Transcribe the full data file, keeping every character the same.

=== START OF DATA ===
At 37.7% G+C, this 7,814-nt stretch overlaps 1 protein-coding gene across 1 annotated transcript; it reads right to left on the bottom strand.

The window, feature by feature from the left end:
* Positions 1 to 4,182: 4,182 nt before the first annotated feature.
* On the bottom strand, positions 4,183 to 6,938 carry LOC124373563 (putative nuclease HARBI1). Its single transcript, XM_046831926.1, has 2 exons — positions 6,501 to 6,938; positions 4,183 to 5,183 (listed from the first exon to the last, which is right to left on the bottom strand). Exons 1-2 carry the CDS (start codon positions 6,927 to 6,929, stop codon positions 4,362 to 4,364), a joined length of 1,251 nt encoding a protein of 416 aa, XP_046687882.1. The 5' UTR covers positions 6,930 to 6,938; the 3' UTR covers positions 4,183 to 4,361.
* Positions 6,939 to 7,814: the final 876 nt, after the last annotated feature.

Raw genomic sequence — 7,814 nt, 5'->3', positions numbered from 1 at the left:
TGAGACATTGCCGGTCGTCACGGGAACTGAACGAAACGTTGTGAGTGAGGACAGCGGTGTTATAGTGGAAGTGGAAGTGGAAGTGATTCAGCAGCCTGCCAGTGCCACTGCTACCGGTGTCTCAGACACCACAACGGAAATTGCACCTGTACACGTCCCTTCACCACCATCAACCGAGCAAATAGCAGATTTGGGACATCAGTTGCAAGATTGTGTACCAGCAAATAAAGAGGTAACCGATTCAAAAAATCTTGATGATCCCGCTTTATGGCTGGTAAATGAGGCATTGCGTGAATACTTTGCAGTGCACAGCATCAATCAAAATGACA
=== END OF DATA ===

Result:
At 37.7% G+C, this 7,814-nt stretch overlaps 1 protein-coding gene across 1 annotated transcript; it reads right to left on the bottom strand.

The window, feature by feature from the left end:
* Positions 1 to 4,182: 4,182 nt before the first annotated feature.
* On the bottom strand, positions 4,183 to 6,938 carry LOC124373563 (putative nuclease HARBI1). Its single transcript, XM_046831926.1, has 2 exons — positions 6,501 to 6,938; positions 4,183 to 5,183 (listed from the first exon to the last, which is right to left on the bottom strand). Exons 1-2 carry the CDS (start codon positions 6,927 to 6,929, stop codon positions 4,362 to 4,364), a joined length of 1,251 nt encoding a protein of 416 aa, XP_046687882.1. The 5' UTR covers positions 6,930 to 6,938; the 3' UTR covers positions 4,183 to 4,361.
* Positions 6,939 to 7,814: the final 876 nt, after the last annotated feature.

Raw genomic sequence — 7,814 nt, 5'->3', positions numbered from 1 at the left:
TGAGACATTGCCGGTCGTCACGGGAACTGAACGAAACGTTGTGAGTGAGGACAGCGGTGTTATAGTGGAAGTGGAAGTGGAAGTGATTCAGCAGCCTGCCAGTGCCACTGCTACCGGTGTCTCAGACACCACAACGGAAATTGCACCTGTACACGTCCCTTCACCACCATCAACCGAGCAAATAGCAGATTTGGGACATCAGTTGCAAGATTGTGTACCAGCAAATAAAGAGGTAACCGATTCAAAAAATCTTGATGATCCCGCTTTATGGCTGGTAAATGAGGCATTGCGTGAATACTTTGCAGTGCACAGCATCAATCAAAATGACA